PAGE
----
Pro: Comfort while sitting

Older people can feel pain from sitting for many reasons. They may find it easier or more comfortable to sit in a chair that reclines slightly and has an elevated footrest. For example, older people with knee arthritis might prefer to sit with their knees straight and supported.

Pro: Easier sleep – but with some warnings attached

There are many reasons why older people may find it easier to sleep in a chair than in a flat bed. Sometimes arthritic hips and shoulders or other pain-related conditions can make sleeping in a flat bed uncomfortable. Older people with sleep apnoea may sometimes like to sleep sitting with their head raised, as in a reclining chair. And seniors who find it difficult to get in and out of bed may like a bed chair that lowers into a flat position.

There are some reasons why sleeping in a chair could cause problems, though.

Con: Deep vein thrombosis, or blood clots

You may have heard of deep vein thrombosis, or a blood clot in the leg or arm, as a dangerous condition that can affect people who have to sit for a long time on airplanes. This happens partly because the person isn’t moving around and is sitting with their legs bent.

It’s been suggested that sleeping in a chair can raise the risk of deep vein thrombosis if your legs aren’t straight. Obviously, a senior with a bed chair wouldn’t face this problem because they’re sleeping on a flat surface.

Con: Potential pain

Although sleeping in a recliner chair for the elderly might feel more comfortable in the short term, it might actually cause problems like back pain in the long term. For older people who don’t move around a lot, there can also be a risk of pressure sores.

Pro: Lower risk of falls – perhaps?

A riser chair for elderly people can help reduce their worries about falls when they’re struggling to get up from a chair. A chair that lifts them out of a seating position may help them to feel more at ease.

However, for some elderly people, a riser chair might actually not make movement safer.

Con: Muscle tone

Experts in elderly health sometimes advise seniors to practise getting in and out of a chair so that they don’t lose the ability to do so. If an elderly person begins relying on a riser chair, there’s a risk that they will lose muscle and the ability to stand from an ordinary chair. In short, the chair might make standing up feel safer in the short term, but it might make mobility riskier in the long term.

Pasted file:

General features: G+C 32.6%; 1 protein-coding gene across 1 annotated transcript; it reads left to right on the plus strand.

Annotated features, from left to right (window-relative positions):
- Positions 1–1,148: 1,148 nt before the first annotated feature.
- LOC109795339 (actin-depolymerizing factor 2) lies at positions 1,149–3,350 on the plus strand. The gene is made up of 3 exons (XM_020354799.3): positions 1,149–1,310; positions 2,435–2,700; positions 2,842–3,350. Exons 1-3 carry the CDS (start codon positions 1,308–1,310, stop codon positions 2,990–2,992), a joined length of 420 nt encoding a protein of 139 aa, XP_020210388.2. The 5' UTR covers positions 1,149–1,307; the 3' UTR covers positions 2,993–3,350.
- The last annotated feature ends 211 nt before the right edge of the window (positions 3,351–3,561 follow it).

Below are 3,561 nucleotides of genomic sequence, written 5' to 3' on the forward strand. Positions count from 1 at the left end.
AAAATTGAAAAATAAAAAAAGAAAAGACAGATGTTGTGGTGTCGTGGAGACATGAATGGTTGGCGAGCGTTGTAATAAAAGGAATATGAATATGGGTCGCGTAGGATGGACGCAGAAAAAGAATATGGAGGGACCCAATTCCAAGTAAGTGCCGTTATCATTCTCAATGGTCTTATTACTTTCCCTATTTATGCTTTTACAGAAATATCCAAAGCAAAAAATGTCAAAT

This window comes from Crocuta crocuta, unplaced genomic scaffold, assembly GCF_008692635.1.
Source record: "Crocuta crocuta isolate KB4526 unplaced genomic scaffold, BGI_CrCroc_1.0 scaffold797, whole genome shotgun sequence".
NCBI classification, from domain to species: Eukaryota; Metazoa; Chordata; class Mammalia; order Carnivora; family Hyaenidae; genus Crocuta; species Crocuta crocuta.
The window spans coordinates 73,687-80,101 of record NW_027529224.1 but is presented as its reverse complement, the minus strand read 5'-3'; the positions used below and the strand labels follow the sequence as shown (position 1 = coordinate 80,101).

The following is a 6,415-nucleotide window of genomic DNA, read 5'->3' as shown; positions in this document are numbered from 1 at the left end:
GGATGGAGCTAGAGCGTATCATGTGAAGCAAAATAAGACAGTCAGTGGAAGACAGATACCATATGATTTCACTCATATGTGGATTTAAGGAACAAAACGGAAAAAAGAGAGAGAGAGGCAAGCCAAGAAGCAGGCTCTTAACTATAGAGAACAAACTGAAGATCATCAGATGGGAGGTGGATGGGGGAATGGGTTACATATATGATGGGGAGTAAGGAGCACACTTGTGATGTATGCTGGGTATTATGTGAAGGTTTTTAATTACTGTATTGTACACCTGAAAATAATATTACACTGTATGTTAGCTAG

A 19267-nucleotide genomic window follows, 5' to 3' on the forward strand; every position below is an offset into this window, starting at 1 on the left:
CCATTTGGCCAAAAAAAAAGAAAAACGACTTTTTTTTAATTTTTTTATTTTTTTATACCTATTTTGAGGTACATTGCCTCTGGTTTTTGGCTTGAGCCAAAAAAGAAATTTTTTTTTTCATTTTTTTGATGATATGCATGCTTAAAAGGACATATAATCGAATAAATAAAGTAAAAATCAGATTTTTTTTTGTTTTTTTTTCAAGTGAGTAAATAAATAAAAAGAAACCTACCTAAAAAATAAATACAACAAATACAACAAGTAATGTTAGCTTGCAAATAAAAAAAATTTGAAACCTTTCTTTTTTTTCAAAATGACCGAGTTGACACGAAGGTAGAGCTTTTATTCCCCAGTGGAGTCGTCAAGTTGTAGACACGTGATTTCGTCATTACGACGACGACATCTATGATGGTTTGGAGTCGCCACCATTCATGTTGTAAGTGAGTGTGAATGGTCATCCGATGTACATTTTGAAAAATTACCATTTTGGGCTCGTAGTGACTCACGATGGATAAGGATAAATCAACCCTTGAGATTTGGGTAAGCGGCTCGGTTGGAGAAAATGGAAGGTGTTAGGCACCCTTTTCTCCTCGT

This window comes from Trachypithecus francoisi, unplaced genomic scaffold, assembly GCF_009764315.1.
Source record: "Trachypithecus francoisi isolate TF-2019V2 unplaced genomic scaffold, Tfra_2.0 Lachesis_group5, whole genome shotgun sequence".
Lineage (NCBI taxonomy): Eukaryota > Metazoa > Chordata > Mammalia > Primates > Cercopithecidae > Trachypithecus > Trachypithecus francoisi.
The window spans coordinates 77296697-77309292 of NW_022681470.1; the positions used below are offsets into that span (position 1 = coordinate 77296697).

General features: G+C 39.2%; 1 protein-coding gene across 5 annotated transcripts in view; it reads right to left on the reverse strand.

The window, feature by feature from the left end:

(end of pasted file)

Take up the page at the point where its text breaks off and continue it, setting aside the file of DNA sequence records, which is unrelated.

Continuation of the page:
Takeaways on riser and recliner chairs for elderly people

Ultimately, specialised armchairs for elderly people can be very helpful for some, but they might cause problems for others. If you’re considering buying a rising or reclining chair to help you deal with pain or medical conditions, it might be worth checking with a doctor or physical therapist to see if it’s the best solution for you.

If you do decide to invest in a rising or recliner chair, it’s best to make sure you’re choosing a chair that fits your body dimensions correctly. A chair that could provide great back support to a tall person might cause discomfort for a shorter person.

Other ways of addressing fear of falling when standing from a chair

It’s not always possible to prevent falls when an older person is standing up from a seat, even with the help of a riser chair for elderly people. But you can help prevent something that makes a fall much worse. This is a “long lie,” or a time of over one hour lying on the floor. This often happens because an older person has fallen and is unable to call for help.

A “long lie” can be very unpleasant and dangerous for seniors, raising the risk of hospitalisation. An elderly personal alarm with automatic fall detection is designed to ensure help will always be on the way to a senior who has fallen. That’s because it senses when the fall and calls for help independently, even if the wearer is unconscious.

This type of alarm could be an alternative to a riser chair if an elderly person decides against purchasing one. Alternatively, a fall detection alarm could provide extra protection to an older person who does have a riser chair.

At SureSafe, we’re a UK market leader in personal alarms for the elderly, and helping older people who are at risk of falls is one of our specialties. We have many more alarms, too, including one-touch alarms that call for help at the touch of a single button. If you’d like to know what these alarms or our other alarms could do to help you, don’t hesitate to get in touch with our expert team on 0800 112 3201 or through our live chat. You can also request a call back.